The goal of this Phase I project is the identification of a molecular signature in the T-cell receptor repertoire of early-stage Type 1 Diabetes (T1D) patients that distinguishes these patients from controls. At present, immunomodulatory therapies have not proven useful for treatment of T1D, largely because of adverse side effects and also because pancreatic function has already been compromised by the time symptoms present. A diagnostic product that could detect the very earliest events in breaking tolerance, such as the development of a signature pattern in the repertoire of T-cell receptor (TCR) sequences, would allow for early intervention in high-risk individuals, potentially providing an opportunity for preservation of islet cell function and natural insulin production. Herein, we propose to commercialize our high-throughput TCR( sequencing assay to identify signals in the TCR( sequence repertoire that are indicative of loss of islet cell function. The ability to simultaneously sequence millions of individual T-cell receptor genes in single individuals provides, for the first time, the potential to directly observe disease-associated changes in the immune repertoire, the very set of receptors that evolves as T1D moves from initiation to progressive beta cell destruction. The utility of this signature as a diagnostic tool could expand treatment options for T1D by identifying individuals in the very earliest stages of disease, when therapy and treatment could be most effective.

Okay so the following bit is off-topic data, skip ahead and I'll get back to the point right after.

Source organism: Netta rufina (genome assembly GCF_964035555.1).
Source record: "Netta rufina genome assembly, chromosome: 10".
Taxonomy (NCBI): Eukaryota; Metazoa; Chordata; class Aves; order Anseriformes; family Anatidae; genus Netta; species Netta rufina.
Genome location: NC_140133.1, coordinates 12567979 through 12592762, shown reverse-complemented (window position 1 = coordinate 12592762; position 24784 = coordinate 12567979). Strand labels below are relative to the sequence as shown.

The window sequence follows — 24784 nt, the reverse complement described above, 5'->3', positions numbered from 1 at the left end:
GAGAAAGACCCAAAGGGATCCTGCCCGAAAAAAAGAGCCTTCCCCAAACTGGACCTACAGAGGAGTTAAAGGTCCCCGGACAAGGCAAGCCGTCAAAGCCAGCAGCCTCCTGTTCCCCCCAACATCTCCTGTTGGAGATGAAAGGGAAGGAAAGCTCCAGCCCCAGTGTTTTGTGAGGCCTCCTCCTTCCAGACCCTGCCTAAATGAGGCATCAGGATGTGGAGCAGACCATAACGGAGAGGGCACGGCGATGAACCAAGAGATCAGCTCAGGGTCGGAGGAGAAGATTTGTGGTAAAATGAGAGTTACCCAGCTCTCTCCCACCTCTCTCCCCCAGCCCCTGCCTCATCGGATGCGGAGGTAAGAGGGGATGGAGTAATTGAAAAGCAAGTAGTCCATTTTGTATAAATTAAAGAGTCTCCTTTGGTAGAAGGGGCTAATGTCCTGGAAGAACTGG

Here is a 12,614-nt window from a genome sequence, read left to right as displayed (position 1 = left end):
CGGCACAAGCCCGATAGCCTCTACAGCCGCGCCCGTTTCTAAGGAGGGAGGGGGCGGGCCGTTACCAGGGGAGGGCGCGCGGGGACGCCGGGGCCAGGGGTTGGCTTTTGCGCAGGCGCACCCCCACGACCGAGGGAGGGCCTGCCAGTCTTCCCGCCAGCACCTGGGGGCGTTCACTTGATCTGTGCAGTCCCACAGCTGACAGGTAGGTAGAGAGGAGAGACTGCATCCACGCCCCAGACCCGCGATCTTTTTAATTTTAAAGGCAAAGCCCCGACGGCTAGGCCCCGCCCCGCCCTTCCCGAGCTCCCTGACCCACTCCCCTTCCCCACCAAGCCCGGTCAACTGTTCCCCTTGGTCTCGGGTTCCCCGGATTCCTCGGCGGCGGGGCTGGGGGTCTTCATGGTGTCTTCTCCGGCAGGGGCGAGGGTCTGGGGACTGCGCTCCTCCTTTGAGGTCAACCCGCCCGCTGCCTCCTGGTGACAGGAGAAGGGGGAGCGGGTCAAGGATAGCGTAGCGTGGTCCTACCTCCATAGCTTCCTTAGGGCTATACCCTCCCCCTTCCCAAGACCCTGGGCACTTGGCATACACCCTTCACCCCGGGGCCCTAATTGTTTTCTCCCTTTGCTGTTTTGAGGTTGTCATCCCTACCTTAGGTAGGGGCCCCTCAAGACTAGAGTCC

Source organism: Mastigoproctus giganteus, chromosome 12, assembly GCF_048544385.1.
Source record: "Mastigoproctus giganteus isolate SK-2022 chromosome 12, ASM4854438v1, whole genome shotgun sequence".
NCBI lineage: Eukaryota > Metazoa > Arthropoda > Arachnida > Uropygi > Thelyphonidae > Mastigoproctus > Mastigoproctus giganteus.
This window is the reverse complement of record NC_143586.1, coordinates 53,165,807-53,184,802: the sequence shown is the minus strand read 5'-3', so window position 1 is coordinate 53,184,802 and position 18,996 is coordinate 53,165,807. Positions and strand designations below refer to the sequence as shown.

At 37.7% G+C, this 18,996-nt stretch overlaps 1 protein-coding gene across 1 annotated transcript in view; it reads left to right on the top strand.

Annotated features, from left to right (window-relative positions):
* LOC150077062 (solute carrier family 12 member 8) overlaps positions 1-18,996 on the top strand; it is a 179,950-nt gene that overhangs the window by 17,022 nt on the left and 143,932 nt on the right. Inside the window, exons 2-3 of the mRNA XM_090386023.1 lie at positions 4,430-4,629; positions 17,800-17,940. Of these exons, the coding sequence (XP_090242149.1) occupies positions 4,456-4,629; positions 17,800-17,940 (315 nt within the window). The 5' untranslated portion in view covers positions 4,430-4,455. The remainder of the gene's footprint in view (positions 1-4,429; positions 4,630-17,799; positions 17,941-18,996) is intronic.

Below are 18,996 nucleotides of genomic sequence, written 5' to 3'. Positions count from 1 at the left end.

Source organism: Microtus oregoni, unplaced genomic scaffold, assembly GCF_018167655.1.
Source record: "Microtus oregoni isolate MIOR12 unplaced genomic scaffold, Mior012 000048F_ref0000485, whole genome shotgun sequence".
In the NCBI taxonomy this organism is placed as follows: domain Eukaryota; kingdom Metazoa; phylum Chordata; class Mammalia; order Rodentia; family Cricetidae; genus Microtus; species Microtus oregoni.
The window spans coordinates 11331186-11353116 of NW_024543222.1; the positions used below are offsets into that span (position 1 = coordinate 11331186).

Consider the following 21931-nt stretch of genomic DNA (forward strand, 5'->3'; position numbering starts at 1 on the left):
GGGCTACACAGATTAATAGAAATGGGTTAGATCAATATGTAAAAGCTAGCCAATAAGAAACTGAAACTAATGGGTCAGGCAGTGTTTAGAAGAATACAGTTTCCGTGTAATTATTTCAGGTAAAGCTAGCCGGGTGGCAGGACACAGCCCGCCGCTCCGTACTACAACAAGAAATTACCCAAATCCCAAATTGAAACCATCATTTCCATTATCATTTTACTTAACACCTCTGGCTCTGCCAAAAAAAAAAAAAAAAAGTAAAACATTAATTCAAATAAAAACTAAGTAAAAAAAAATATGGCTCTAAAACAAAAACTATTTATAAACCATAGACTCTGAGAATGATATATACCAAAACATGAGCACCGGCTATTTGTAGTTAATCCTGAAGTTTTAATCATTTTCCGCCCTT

Type 1 Diabetes (T1D) is usually diagnosed when symptoms present, a stage of disease in which autoimmunity has caused the loss of islet cell function. We propose to identify a signature pattern in the repertoire of T-cell receptor (TCR) sequences that could serve as a diagnostic product to detect the very earliest stage of disease. A diagnosis at earlier stages would allow for early intervention in high-risk individuals, potentially providing an opportunity for preservation of islet cell function and natural insulin production.
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